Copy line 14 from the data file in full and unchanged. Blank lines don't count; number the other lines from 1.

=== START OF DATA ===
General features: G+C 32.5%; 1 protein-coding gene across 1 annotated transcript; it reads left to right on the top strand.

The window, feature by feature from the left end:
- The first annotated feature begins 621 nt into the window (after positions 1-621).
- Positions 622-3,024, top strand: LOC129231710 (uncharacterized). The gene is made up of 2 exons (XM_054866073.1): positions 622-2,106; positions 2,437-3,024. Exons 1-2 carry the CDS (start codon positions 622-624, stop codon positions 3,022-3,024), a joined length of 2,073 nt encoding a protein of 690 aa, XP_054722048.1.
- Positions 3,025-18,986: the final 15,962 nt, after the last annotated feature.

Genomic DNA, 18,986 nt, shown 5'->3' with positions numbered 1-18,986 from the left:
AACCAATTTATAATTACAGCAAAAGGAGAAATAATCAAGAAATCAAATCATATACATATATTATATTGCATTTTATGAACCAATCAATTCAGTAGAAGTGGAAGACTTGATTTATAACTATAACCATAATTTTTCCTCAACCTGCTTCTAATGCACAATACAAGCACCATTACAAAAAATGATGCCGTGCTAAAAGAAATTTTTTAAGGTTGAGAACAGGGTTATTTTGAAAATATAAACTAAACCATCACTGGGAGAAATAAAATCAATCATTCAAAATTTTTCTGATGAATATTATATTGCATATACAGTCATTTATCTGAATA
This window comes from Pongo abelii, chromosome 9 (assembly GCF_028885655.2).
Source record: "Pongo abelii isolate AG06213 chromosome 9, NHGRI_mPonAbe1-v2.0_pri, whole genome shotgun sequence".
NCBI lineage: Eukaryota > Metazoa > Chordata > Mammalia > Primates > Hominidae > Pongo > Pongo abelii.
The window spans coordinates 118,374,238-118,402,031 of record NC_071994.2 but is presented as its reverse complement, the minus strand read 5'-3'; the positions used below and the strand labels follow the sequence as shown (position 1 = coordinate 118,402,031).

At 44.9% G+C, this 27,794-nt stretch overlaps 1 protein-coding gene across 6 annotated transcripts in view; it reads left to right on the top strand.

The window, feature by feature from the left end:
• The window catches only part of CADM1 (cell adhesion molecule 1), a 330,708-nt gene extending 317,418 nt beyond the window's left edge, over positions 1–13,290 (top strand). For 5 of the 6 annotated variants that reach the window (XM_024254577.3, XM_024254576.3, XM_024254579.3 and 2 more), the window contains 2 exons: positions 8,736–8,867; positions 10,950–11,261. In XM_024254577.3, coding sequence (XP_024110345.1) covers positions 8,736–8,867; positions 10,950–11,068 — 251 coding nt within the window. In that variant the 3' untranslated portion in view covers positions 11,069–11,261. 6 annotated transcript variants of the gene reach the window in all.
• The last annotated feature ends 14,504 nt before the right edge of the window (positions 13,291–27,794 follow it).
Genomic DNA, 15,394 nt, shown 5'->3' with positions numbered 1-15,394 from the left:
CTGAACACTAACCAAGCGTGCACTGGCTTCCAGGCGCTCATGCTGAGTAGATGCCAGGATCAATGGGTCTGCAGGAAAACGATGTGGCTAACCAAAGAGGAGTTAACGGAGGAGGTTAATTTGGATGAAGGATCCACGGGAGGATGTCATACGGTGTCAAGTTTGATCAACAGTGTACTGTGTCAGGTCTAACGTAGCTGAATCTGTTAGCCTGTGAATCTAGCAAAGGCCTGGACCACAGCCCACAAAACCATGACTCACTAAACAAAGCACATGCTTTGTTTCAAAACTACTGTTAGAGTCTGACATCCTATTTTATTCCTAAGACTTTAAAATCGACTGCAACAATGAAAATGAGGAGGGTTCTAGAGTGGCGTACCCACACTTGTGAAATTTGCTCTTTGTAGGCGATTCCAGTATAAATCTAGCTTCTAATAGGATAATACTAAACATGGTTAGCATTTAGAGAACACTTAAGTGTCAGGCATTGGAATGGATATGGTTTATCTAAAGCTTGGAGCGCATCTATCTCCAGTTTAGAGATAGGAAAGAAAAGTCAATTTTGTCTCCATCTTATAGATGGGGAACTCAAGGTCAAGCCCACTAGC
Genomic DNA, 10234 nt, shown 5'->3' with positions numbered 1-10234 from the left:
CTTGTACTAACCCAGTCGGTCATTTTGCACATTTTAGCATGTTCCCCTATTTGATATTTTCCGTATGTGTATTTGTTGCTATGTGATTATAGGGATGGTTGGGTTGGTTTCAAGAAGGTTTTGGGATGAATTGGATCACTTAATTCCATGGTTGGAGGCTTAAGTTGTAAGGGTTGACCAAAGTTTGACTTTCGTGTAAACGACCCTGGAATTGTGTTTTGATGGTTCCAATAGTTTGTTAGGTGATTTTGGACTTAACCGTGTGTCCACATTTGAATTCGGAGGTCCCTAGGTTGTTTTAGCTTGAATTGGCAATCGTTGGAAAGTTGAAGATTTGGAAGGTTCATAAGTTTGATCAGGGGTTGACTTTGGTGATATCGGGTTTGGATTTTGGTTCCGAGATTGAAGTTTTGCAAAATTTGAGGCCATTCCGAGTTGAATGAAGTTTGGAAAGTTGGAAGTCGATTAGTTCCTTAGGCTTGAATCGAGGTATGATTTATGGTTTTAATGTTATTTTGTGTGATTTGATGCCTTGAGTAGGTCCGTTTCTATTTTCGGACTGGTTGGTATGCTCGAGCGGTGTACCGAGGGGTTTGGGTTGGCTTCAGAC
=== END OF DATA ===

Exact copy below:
• The window catches only part of CADM1 (cell adhesion molecule 1), a 330,708-nt gene extending 317,418 nt beyond the window's left edge, over positions 1–13,290 (top strand). For 5 of the 6 annotated variants that reach the window (XM_024254577.3, XM_024254576.3, XM_024254579.3 and 2 more), the window contains 2 exons: positions 8,736–8,867; positions 10,950–11,261. In XM_024254577.3, coding sequence (XP_024110345.1) covers positions 8,736–8,867; positions 10,950–11,068 — 251 coding nt within the window. In that variant the 3' untranslated portion in view covers positions 11,069–11,261. 6 annotated transcript variants of the gene reach the window in all.